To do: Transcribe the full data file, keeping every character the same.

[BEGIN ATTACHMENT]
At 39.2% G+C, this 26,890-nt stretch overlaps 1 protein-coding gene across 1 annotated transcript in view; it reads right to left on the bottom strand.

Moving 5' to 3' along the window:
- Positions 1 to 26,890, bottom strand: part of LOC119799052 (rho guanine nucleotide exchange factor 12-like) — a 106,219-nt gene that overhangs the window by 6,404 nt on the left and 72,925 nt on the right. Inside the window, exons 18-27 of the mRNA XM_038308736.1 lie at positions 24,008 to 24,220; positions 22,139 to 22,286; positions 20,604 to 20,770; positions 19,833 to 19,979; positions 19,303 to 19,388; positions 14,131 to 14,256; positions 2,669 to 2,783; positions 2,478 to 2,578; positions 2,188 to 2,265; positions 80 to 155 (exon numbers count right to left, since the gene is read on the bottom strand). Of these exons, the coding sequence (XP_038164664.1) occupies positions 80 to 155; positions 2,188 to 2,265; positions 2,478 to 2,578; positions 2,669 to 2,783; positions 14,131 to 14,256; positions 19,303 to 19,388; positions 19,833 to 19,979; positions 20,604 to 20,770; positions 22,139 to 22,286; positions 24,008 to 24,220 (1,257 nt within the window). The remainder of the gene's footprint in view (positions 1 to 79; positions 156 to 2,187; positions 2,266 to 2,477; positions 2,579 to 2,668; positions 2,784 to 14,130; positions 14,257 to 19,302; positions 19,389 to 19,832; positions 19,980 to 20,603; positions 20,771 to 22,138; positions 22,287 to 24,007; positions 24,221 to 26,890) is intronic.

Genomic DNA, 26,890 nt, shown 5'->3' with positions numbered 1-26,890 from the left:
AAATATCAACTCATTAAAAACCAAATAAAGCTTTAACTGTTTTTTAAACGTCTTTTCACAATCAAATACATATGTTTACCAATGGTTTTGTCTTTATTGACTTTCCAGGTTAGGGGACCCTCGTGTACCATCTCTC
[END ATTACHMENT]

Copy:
At 39.2% G+C, this 26,890-nt stretch overlaps 1 protein-coding gene across 1 annotated transcript in view; it reads right to left on the bottom strand.

Moving 5' to 3' along the window:
- Positions 1 to 26,890, bottom strand: part of LOC119799052 (rho guanine nucleotide exchange factor 12-like) — a 106,219-nt gene that overhangs the window by 6,404 nt on the left and 72,925 nt on the right. Inside the window, exons 18-27 of the mRNA XM_038308736.1 lie at positions 24,008 to 24,220; positions 22,139 to 22,286; positions 20,604 to 20,770; positions 19,833 to 19,979; positions 19,303 to 19,388; positions 14,131 to 14,256; positions 2,669 to 2,783; positions 2,478 to 2,578; positions 2,188 to 2,265; positions 80 to 155 (exon numbers count right to left, since the gene is read on the bottom strand). Of these exons, the coding sequence (XP_038164664.1) occupies positions 80 to 155; positions 2,188 to 2,265; positions 2,478 to 2,578; positions 2,669 to 2,783; positions 14,131 to 14,256; positions 19,303 to 19,388; positions 19,833 to 19,979; positions 20,604 to 20,770; positions 22,139 to 22,286; positions 24,008 to 24,220 (1,257 nt within the window). The remainder of the gene's footprint in view (positions 1 to 79; positions 156 to 2,187; positions 2,266 to 2,477; positions 2,579 to 2,668; positions 2,784 to 14,130; positions 14,257 to 19,302; positions 19,389 to 19,832; positions 19,980 to 20,603; positions 20,771 to 22,138; positions 22,287 to 24,007; positions 24,221 to 26,890) is intronic.

Genomic DNA, 26,890 nt, shown 5'->3' with positions numbered 1-26,890 from the left:
AAATATCAACTCATTAAAAACCAAATAAAGCTTTAACTGTTTTTTAAACGTCTTTTCACAATCAAATACATATGTTTACCAATGGTTTTGTCTTTATTGACTTTCCAGGTTAGGGGACCCTCGTGTACCATCTCTC